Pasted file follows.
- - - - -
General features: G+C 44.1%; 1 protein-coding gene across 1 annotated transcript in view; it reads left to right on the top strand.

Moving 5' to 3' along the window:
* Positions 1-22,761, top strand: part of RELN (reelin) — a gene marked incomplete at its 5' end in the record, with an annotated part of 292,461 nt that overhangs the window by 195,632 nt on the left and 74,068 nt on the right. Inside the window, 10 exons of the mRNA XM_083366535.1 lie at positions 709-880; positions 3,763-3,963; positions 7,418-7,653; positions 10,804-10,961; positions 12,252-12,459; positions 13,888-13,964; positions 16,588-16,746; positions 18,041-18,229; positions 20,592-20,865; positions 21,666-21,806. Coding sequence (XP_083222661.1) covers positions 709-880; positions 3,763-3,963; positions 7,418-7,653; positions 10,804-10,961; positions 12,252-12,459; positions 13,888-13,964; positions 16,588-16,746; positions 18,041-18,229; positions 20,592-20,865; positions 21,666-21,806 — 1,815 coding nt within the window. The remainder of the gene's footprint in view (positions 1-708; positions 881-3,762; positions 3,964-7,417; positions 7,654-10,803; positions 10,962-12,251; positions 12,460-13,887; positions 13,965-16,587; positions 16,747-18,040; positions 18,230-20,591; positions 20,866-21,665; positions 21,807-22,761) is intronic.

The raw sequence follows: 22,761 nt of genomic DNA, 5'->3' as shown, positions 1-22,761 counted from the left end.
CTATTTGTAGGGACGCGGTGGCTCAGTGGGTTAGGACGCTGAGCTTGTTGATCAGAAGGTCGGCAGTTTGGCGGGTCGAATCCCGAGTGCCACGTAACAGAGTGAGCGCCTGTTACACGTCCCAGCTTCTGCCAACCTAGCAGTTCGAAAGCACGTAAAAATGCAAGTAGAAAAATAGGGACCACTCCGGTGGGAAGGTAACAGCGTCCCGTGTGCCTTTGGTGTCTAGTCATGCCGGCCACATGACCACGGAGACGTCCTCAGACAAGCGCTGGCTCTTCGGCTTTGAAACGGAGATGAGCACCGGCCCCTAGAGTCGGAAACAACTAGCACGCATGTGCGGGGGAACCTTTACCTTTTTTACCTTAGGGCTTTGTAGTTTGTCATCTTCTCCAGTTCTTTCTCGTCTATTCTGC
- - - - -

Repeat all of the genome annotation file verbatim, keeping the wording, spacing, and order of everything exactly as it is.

General features: G+C 44.1%; 1 protein-coding gene across 1 annotated transcript in view; it reads left to right on the top strand.

Moving 5' to 3' along the window:
* Positions 1-22,761, top strand: part of RELN (reelin) — a gene marked incomplete at its 5' end in the record, with an annotated part of 292,461 nt that overhangs the window by 195,632 nt on the left and 74,068 nt on the right. Inside the window, 10 exons of the mRNA XM_083366535.1 lie at positions 709-880; positions 3,763-3,963; positions 7,418-7,653; positions 10,804-10,961; positions 12,252-12,459; positions 13,888-13,964; positions 16,588-16,746; positions 18,041-18,229; positions 20,592-20,865; positions 21,666-21,806. Coding sequence (XP_083222661.1) covers positions 709-880; positions 3,763-3,963; positions 7,418-7,653; positions 10,804-10,961; positions 12,252-12,459; positions 13,888-13,964; positions 16,588-16,746; positions 18,041-18,229; positions 20,592-20,865; positions 21,666-21,806 — 1,815 coding nt within the window. The remainder of the gene's footprint in view (positions 1-708; positions 881-3,762; positions 3,964-7,417; positions 7,654-10,803; positions 10,962-12,251; positions 12,460-13,887; positions 13,965-16,587; positions 16,747-18,040; positions 18,230-20,591; positions 20,866-21,665; positions 21,807-22,761) is intronic.

The raw sequence follows: 22,761 nt of genomic DNA, 5'->3' as shown, positions 1-22,761 counted from the left end.
CTATTTGTAGGGACGCGGTGGCTCAGTGGGTTAGGACGCTGAGCTTGTTGATCAGAAGGTCGGCAGTTTGGCGGGTCGAATCCCGAGTGCCACGTAACAGAGTGAGCGCCTGTTACACGTCCCAGCTTCTGCCAACCTAGCAGTTCGAAAGCACGTAAAAATGCAAGTAGAAAAATAGGGACCACTCCGGTGGGAAGGTAACAGCGTCCCGTGTGCCTTTGGTGTCTAGTCATGCCGGCCACATGACCACGGAGACGTCCTCAGACAAGCGCTGGCTCTTCGGCTTTGAAACGGAGATGAGCACCGGCCCCTAGAGTCGGAAACAACTAGCACGCATGTGCGGGGGAACCTTTACCTTTTTTACCTTAGGGCTTTGTAGTTTGTCATCTTCTCCAGTTCTTTCTCGTCTATTCTGC